Ebola women
Girls wash their hands in disinfectant as women pray for an end to the Ebola pandemic in Monrovia, Liberia John Moore/Getty

The number of women infected by the Ebola pandemic spreading across West Africa is surpassing the number of men, as the death toll rises above 1,000 in Guinea, Liberia, Nigeria and Sierra Leone.

Women are becoming disproportionately infected by the disease as they traditionally assume the roles of nurses, cleaners and laundry workers in hospitals across the countries affected by the outbreak, where there is increased risk of infection.

According to Unicef, women make up between 55% to 60% of the deceased in the current outbreak.

Julia Duncan-Cassell, Liberia's minister for gender and development, said health teams at a meeting in Liberia reported that 75% of those infected by Ebola or had died of the disease were women.

Outbreaks are understood to originate through the handling of infected animals, such as chimpanzees, gorillas, monkeys and fruit bats, frequently making men who hunt for bushmeat or come into contact with the meat the first targets of infection.

Ebola is transmitted through the blood, secretions, organs or other bodily fluids of infected patients.

Speaking to the Washington Post, Sia Nyama Koroma, the first lady of Sierra Leone, said: "Women constitute a large section of the health workers and are on the frontlines of this crisis."

"Women are the caregivers — if a kid is sick, they say, 'Go to your mom,' " she said. "The cross-border trade women go to Guinea and Sierra Leone for the weekly markets, and they are also the caregivers. Most of the time when there is a death in the family, it's the woman who prepares the funeral, usually an aunt or older female relative."

The scientist who helped discover the Ebola virus in 1976, Professor Peter Piot, said that the team found that the pathogen was being spread through the reuse of infected needles on pregnant women, as well as through the funeral process.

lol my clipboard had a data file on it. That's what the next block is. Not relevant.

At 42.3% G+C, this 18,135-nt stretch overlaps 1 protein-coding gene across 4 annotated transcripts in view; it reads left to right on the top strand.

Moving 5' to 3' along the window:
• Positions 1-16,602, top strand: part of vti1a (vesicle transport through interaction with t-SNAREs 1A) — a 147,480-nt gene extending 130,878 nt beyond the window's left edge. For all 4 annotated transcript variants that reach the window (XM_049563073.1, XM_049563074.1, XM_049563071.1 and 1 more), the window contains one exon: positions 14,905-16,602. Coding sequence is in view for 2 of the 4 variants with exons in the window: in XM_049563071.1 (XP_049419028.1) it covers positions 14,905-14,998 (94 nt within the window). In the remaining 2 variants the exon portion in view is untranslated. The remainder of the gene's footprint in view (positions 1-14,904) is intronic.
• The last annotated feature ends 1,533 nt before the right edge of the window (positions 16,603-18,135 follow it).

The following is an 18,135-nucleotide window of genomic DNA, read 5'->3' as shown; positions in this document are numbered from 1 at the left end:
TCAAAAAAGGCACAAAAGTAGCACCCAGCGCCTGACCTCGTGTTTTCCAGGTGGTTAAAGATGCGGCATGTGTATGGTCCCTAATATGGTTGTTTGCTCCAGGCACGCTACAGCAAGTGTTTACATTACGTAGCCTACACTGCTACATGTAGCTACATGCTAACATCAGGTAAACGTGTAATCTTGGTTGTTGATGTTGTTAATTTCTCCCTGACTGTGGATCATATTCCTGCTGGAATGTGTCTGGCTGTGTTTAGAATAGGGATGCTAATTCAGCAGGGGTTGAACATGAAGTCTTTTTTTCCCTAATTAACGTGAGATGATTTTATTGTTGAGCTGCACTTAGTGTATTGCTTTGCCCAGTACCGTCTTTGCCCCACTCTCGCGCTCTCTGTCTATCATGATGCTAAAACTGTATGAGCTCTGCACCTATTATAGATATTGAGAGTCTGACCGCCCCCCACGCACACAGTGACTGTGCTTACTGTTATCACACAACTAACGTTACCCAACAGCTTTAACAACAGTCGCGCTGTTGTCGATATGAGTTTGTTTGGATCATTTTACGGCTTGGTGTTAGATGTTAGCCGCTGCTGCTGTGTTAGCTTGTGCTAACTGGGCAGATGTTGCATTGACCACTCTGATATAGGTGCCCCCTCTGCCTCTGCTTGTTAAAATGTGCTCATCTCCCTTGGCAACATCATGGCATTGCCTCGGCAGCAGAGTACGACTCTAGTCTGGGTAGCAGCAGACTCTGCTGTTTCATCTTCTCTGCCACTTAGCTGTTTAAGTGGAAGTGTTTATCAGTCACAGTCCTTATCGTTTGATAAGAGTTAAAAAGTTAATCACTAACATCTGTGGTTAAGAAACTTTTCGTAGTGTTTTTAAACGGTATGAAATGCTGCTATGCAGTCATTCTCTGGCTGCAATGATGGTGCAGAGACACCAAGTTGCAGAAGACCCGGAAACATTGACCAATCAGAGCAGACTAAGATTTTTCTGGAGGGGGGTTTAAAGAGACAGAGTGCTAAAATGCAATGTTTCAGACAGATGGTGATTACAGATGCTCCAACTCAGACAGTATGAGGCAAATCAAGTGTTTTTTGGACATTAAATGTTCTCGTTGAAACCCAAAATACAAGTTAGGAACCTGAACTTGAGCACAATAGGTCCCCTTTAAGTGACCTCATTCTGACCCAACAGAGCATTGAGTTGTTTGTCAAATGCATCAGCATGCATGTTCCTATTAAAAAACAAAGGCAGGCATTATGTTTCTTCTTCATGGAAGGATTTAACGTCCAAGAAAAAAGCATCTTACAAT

"Someone who dies is washed, the body is laid out but you do this with bare hands," he told AFP. "Someone who died from Ebola, that person is covered with virus because of vomitus, diarrhea, blood," Piot explained, adding this had led to the rapid spread of the most recent outbreak.

According to the World Health Organization, pregnant women and the spread of the virus in a maternity setting led to two of the three largest outbreaks of Ebola, due to an increased contact with health workers and services.

Health experts have called for an increased understanding of the role gender plays in the spread of the virus, to improve intervention strategies and communication over Ebola. Currently, the Liberian government is providing training for women's groups on how to protect themselves from the virus.

So far, 1,069 people have died and the medical charity Medecins Sans Frontieres has said that the outbreak will take at least six months to bring under control.

"By reaching the women, they are reaching those who can best protect their families, and their own health," Maricel Seeger, a WHO spokeswoman in Monrovia, Liberia, told the Washington Post.